would be blamed.
The Piscataway suffered a smallpox epidemic in 1705 that reduced their population. They
nonetheless continued at Heater's Island, where a Swiss explorer encountered them in 1712.
Baron Cristoph von Graffenried reported finding the Piscataway along with a French man,
Martin Charetier, who had married a Native woman and "was in great credit" among the
Natives in the region.
Sometime around 1712, the Piscataway abandoned Heater's Island, with many moving to
Conoy Town in Pennsylvania, where they remained until 1743.
Heater's Island was first documented in 1965 during a study of aerial photographs of
the Potomac River aimed at assessing water quality. Carl Strandberg and Ray Tomlinson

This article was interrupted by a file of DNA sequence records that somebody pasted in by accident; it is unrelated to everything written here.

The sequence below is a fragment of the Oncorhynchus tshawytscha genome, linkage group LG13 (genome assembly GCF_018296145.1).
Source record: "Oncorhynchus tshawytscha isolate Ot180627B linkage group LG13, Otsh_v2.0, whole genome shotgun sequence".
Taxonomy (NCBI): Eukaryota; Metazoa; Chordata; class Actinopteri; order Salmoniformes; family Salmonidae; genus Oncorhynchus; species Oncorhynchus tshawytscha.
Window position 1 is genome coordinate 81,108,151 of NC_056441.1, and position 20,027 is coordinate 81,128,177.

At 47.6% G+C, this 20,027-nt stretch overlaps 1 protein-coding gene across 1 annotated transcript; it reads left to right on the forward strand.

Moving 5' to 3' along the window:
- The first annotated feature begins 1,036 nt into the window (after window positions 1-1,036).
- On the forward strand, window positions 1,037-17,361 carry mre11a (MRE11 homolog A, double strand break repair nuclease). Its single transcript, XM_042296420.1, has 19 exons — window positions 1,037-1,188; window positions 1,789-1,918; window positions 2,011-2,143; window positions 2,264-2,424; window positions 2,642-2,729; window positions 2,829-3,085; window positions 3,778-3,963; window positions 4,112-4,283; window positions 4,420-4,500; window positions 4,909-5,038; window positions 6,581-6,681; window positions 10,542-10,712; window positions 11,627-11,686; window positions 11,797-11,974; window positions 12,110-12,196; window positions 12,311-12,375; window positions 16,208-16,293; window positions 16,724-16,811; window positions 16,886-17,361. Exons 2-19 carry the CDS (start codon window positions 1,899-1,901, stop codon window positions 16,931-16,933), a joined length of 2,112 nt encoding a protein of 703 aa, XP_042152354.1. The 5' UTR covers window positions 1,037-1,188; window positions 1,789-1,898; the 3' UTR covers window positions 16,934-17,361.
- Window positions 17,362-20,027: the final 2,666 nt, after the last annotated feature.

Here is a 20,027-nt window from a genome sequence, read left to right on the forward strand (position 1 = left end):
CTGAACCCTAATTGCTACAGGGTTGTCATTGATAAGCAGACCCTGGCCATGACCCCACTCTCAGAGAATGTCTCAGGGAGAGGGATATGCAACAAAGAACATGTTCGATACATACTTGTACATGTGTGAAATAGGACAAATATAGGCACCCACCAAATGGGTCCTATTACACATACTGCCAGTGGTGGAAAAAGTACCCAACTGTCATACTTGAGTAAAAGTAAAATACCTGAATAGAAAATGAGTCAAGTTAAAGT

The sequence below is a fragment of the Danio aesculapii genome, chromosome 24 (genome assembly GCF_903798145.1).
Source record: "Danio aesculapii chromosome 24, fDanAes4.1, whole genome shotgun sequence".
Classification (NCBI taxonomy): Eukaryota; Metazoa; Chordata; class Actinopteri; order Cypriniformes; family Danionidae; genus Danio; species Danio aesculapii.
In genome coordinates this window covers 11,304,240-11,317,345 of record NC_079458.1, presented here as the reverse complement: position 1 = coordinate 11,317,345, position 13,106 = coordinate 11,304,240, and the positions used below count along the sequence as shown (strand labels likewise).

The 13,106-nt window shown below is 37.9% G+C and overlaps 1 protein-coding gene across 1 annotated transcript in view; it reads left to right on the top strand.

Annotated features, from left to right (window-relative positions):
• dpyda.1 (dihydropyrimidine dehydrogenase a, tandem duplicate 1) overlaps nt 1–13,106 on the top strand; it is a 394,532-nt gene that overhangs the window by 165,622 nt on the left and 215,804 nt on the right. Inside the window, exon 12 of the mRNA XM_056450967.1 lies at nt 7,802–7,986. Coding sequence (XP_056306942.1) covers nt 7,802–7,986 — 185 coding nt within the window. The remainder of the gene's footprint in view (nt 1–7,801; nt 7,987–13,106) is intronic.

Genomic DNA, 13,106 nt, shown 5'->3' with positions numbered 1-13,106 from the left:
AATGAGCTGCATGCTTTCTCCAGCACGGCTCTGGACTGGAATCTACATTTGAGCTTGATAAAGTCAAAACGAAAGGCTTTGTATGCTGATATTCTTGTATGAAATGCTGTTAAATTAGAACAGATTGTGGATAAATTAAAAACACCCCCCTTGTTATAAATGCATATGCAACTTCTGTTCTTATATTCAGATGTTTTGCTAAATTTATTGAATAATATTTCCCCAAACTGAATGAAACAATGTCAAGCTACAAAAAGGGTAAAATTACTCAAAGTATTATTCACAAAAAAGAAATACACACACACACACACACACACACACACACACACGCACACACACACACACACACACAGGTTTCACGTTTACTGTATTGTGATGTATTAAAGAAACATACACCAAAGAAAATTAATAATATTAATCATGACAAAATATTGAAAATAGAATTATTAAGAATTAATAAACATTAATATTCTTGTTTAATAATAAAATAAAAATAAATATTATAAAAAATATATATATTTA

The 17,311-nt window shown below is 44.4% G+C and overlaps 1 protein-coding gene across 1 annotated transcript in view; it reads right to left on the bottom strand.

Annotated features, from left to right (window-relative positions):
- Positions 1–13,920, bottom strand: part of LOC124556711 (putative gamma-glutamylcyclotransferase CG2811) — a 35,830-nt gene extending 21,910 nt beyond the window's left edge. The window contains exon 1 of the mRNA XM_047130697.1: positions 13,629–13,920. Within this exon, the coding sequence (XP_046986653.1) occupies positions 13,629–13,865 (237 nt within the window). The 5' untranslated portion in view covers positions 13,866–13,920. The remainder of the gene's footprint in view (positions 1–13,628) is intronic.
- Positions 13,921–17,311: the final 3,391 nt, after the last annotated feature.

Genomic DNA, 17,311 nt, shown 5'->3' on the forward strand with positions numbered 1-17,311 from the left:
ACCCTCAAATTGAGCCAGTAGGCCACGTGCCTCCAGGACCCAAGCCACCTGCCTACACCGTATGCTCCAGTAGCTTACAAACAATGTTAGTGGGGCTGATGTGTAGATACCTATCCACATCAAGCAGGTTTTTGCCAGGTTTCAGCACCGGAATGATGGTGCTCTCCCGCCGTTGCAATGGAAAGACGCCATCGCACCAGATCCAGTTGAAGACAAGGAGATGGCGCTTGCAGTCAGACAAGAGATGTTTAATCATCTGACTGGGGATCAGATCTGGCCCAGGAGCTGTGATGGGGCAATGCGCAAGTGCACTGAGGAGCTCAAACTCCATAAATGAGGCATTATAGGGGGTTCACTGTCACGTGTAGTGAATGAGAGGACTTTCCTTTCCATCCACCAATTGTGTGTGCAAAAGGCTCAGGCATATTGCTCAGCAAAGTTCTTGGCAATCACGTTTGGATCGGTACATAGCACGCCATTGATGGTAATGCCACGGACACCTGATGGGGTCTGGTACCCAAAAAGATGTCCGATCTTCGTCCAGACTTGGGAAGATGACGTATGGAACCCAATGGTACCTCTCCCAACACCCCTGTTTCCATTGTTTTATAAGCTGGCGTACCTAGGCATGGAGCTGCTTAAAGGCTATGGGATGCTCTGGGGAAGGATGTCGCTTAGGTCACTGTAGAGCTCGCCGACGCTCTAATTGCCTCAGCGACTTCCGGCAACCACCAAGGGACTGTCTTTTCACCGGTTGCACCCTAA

(1967) observed traces of what they interpreted as three "presumed colonial and two
presumed Indian" fish traps near Heater's Island and the two researchers, who visited
the island, reported seeing evidence of an Indian village (Curry n.d.).
This report led to limited test excavations at the site in 1967 by the George Washington
University Anthropology Club. Although the investigations were never formally reported,
interviews with the club's former president indicated that at least some artifacts,
including beads, Native and European ceramics, and animal bone were recovered and that
at least two post molds, a small hearth, and two small midden areas were observed (Curry n.d.).
In 1970, Heater's Island was the site of an archaeological field school taught by Robert
L. Schuyler of the University of Maryland. On-site direction was provided by the late
James Ivor Gross. An arbitrary grid was established at the site with the N0/E0 point in
the approximate center of the site (as a result, some of the grid coordinates are rendered